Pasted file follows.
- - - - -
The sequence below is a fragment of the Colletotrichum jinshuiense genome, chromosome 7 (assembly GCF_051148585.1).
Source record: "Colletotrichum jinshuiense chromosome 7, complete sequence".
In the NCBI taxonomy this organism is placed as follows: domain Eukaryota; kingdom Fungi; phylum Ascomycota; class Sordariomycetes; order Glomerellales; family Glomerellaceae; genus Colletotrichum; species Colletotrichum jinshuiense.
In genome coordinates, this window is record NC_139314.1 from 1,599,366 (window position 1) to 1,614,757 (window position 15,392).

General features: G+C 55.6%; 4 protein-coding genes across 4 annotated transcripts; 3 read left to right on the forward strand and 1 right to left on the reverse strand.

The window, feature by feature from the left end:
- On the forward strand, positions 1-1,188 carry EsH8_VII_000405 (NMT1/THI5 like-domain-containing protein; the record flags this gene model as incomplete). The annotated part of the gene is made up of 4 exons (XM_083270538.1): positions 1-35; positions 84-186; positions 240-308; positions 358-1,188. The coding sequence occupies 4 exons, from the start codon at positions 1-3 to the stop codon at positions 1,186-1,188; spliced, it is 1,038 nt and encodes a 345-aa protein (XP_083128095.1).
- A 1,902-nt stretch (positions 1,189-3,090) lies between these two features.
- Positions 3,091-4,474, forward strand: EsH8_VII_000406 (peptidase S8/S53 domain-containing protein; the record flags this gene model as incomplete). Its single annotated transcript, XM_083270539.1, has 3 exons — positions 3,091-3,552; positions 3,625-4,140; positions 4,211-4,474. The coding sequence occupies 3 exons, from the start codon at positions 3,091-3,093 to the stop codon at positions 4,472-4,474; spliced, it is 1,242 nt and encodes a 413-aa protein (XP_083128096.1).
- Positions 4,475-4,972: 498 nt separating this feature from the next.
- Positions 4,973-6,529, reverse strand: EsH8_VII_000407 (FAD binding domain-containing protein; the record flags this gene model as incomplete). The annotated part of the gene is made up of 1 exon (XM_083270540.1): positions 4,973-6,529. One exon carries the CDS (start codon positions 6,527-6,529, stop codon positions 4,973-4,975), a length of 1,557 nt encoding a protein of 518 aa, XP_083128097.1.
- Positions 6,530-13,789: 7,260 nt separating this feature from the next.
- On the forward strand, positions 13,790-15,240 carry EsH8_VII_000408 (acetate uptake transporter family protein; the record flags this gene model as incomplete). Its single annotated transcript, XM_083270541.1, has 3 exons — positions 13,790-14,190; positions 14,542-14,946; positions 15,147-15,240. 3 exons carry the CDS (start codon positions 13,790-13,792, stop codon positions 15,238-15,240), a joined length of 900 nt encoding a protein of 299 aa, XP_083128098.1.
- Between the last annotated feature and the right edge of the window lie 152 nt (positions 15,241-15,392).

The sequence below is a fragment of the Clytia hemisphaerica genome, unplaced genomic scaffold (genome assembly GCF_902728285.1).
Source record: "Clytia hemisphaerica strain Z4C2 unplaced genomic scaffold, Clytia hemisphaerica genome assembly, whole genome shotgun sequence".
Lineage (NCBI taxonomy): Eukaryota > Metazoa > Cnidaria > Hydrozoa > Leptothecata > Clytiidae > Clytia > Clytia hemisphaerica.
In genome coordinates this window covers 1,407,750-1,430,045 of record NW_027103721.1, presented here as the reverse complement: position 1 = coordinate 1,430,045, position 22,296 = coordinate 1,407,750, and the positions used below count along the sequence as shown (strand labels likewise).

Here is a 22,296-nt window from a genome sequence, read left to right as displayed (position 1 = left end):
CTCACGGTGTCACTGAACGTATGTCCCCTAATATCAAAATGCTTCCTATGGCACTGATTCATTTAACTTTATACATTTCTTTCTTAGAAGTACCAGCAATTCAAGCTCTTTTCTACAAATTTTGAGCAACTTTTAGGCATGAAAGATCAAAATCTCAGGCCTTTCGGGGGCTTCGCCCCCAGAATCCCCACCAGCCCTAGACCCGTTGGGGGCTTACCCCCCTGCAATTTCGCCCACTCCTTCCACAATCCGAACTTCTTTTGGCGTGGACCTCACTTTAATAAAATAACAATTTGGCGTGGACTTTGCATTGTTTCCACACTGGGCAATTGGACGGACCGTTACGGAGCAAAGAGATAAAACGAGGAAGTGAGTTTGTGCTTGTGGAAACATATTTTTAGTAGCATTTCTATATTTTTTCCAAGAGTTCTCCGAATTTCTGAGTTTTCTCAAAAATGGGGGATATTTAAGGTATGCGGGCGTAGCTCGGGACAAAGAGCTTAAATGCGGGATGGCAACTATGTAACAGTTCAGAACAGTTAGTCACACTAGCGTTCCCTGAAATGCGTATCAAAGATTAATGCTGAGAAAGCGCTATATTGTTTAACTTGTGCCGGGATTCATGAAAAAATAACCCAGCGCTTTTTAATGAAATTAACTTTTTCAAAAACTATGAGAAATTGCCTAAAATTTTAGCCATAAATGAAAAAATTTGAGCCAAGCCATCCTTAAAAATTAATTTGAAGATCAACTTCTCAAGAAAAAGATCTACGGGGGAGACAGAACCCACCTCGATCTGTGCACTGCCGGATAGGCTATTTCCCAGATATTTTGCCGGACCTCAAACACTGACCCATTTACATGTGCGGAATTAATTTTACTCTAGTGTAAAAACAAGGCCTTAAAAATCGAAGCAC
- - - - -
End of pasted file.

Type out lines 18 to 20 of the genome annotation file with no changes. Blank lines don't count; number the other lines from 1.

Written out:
In genome coordinates this window covers 1,407,750-1,430,045 of record NW_027103721.1, presented here as the reverse complement: position 1 = coordinate 1,430,045, position 22,296 = coordinate 1,407,750, and the positions used below count along the sequence as shown (strand labels likewise).

Here is a 22,296-nt window from a genome sequence, read left to right as displayed (position 1 = left end):
CTCACGGTGTCACTGAACGTATGTCCCCTAATATCAAAATGCTTCCTATGGCACTGATTCATTTAACTTTATACATTTCTTTCTTAGAAGTACCAGCAATTCAAGCTCTTTTCTACAAATTTTGAGCAACTTTTAGGCATGAAAGATCAAAATCTCAGGCCTTTCGGGGGCTTCGCCCCCAGAATCCCCACCAGCCCTAGACCCGTTGGGGGCTTACCCCCCTGCAATTTCGCCCACTCCTTCCACAATCCGAACTTCTTTTGGCGTGGACCTCACTTTAATAAAATAACAATTTGGCGTGGACTTTGCATTGTTTCCACACTGGGCAATTGGACGGACCGTTACGGAGCAAAGAGATAAAACGAGGAAGTGAGTTTGTGCTTGTGGAAACATATTTTTAGTAGCATTTCTATATTTTTTCCAAGAGTTCTCCGAATTTCTGAGTTTTCTCAAAAATGGGGGATATTTAAGGTATGCGGGCGTAGCTCGGGACAAAGAGCTTAAATGCGGGATGGCAACTATGTAACAGTTCAGAACAGTTAGTCACACTAGCGTTCCCTGAAATGCGTATCAAAGATTAATGCTGAGAAAGCGCTATATTGTTTAACTTGTGCCGGGATTCATGAAAAAATAACCCAGCGCTTTTTAATGAAATTAACTTTTTCAAAAACTATGAGAAATTGCCTAAAATTTTAGCCATAAATGAAAAAATTTGAGCCAAGCCATCCTTAAAAATTAATTTGAAGATCAACTTCTCAAGAAAAAGATCTACGGGGGAGACAGAACCCACCTCGATCTGTGCACTGCCGGATAGGCTATTTCCCAGATATTTTGCCGGACCTCAAACACTGACCCATTTACATGTGCGGAATTAATTTTACTCTAGTGTAAAAACAAGGCCTTAAAAATCGAAGCAC